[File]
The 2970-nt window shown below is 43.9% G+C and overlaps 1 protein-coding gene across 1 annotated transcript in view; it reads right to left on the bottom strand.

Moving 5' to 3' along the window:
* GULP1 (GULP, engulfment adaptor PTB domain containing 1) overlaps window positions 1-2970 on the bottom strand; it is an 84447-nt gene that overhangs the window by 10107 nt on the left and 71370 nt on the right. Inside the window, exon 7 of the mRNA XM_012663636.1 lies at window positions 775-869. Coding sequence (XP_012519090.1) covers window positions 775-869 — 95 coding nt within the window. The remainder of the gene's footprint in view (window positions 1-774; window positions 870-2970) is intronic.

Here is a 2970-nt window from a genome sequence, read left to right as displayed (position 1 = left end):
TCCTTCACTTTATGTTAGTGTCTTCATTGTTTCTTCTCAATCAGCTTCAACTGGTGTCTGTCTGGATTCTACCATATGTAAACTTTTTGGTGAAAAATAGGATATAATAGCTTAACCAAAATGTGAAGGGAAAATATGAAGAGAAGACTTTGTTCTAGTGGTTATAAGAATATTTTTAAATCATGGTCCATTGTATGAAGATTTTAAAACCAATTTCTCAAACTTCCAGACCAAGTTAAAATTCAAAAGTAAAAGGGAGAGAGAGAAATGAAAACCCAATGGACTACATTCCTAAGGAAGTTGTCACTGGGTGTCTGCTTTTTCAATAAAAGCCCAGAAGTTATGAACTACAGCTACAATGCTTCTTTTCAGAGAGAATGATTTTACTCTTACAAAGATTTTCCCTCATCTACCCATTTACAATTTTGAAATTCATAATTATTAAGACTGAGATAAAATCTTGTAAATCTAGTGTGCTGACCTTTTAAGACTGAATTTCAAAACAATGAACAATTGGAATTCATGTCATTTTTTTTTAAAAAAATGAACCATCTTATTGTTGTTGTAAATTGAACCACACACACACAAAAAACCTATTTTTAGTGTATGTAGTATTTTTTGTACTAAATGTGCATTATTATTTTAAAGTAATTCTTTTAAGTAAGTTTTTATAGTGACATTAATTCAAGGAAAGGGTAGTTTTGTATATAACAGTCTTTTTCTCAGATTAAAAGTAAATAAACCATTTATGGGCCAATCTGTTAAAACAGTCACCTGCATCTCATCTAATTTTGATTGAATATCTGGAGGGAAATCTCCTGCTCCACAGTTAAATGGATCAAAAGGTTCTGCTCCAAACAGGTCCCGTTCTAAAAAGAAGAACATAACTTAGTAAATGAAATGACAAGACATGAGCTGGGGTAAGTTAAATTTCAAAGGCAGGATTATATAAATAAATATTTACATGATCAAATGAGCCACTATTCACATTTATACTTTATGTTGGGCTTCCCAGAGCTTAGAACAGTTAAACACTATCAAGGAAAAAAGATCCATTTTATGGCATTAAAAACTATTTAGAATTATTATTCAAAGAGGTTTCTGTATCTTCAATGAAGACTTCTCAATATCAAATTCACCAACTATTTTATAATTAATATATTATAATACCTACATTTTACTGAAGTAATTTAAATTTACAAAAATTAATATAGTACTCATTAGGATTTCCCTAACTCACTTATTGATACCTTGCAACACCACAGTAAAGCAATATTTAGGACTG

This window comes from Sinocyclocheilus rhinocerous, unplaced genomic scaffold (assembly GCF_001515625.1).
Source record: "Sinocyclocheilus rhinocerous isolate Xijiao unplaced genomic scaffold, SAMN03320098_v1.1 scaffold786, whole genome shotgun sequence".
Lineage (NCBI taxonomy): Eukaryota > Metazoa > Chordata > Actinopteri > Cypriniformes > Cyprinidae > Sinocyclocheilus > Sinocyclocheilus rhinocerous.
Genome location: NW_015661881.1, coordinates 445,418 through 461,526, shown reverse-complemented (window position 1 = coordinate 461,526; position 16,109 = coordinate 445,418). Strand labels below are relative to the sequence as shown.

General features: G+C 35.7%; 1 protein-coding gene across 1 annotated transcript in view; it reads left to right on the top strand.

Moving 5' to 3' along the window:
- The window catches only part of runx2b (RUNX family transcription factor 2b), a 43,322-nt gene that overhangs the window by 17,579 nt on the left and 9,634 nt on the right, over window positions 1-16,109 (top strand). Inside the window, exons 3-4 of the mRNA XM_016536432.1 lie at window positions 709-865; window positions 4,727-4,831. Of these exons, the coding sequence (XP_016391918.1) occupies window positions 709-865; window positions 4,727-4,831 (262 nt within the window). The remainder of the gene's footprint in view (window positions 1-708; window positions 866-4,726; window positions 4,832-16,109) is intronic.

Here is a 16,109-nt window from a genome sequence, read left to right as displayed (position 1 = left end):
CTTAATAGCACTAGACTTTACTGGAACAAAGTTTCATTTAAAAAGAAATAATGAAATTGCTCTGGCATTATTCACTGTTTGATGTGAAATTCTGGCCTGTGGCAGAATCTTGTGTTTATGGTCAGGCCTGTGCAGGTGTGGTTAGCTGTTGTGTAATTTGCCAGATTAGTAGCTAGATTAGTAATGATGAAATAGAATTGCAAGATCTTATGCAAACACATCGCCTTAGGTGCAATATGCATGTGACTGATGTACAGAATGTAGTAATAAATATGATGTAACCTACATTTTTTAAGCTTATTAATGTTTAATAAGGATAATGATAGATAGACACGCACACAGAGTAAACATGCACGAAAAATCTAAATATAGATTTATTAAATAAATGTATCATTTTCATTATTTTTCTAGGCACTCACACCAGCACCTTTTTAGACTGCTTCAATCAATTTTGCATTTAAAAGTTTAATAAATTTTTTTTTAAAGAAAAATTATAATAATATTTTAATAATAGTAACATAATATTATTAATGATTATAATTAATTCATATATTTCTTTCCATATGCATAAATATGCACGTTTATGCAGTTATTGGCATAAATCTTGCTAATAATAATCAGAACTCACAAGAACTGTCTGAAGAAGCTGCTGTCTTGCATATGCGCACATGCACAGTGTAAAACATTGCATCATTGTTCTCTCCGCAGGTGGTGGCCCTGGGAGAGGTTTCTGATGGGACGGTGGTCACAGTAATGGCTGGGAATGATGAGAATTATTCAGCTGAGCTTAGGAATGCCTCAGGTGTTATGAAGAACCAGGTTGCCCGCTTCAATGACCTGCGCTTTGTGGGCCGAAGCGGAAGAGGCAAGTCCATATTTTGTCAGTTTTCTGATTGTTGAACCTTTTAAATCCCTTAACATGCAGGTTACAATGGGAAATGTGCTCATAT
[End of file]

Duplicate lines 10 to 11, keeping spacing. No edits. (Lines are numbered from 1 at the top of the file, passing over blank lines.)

General features: G+C 35.7%; 1 protein-coding gene across 1 annotated transcript in view; it reads left to right on the top strand.

Moving 5' to 3' along the window: